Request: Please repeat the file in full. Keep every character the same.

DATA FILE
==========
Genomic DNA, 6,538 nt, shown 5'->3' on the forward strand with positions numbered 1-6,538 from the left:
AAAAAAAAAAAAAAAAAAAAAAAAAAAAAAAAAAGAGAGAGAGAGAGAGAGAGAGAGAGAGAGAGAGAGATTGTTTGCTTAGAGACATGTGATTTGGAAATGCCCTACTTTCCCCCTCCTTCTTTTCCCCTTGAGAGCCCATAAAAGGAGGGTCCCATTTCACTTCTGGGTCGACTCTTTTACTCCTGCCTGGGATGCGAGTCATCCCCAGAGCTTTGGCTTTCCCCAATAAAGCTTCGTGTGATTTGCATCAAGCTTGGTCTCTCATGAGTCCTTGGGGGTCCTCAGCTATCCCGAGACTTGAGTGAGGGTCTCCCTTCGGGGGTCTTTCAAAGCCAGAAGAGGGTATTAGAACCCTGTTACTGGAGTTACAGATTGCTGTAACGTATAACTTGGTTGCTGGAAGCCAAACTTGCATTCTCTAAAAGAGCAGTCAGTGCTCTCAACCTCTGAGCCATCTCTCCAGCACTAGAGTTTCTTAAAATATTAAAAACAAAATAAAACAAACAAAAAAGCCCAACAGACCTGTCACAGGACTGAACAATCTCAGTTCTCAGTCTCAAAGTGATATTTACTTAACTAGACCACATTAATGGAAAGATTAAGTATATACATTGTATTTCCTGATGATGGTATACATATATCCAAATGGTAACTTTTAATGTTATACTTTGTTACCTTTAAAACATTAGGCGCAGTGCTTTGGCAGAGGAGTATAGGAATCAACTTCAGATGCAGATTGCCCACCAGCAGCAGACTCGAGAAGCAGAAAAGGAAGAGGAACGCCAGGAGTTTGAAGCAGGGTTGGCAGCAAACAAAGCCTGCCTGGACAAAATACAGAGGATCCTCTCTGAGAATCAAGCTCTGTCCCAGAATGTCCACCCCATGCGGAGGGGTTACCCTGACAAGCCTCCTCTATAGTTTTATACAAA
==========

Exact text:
Genomic DNA, 6,538 nt, shown 5'->3' on the forward strand with positions numbered 1-6,538 from the left:
AAAAAAAAAAAAAAAAAAAAAAAAAAAAAAAAAAGAGAGAGAGAGAGAGAGAGAGAGAGAGAGAGAGAGATTGTTTGCTTAGAGACATGTGATTTGGAAATGCCCTACTTTCCCCCTCCTTCTTTTCCCCTTGAGAGCCCATAAAAGGAGGGTCCCATTTCACTTCTGGGTCGACTCTTTTACTCCTGCCTGGGATGCGAGTCATCCCCAGAGCTTTGGCTTTCCCCAATAAAGCTTCGTGTGATTTGCATCAAGCTTGGTCTCTCATGAGTCCTTGGGGGTCCTCAGCTATCCCGAGACTTGAGTGAGGGTCTCCCTTCGGGGGTCTTTCAAAGCCAGAAGAGGGTATTAGAACCCTGTTACTGGAGTTACAGATTGCTGTAACGTATAACTTGGTTGCTGGAAGCCAAACTTGCATTCTCTAAAAGAGCAGTCAGTGCTCTCAACCTCTGAGCCATCTCTCCAGCACTAGAGTTTCTTAAAATATTAAAAACAAAATAAAACAAACAAAAAAGCCCAACAGACCTGTCACAGGACTGAACAATCTCAGTTCTCAGTCTCAAAGTGATATTTACTTAACTAGACCACATTAATGGAAAGATTAAGTATATACATTGTATTTCCTGATGATGGTATACATATATCCAAATGGTAACTTTTAATGTTATACTTTGTTACCTTTAAAACATTAGGCGCAGTGCTTTGGCAGAGGAGTATAGGAATCAACTTCAGATGCAGATTGCCCACCAGCAGCAGACTCGAGAAGCAGAAAAGGAAGAGGAACGCCAGGAGTTTGAAGCAGGGTTGGCAGCAAACAAAGCCTGCCTGGACAAAATACAGAGGATCCTCTCTGAGAATCAAGCTCTGTCCCAGAATGTCCACCCCATGCGGAGGGGTTACCCTGACAAGCCTCCTCTATAGTTTTATACAAA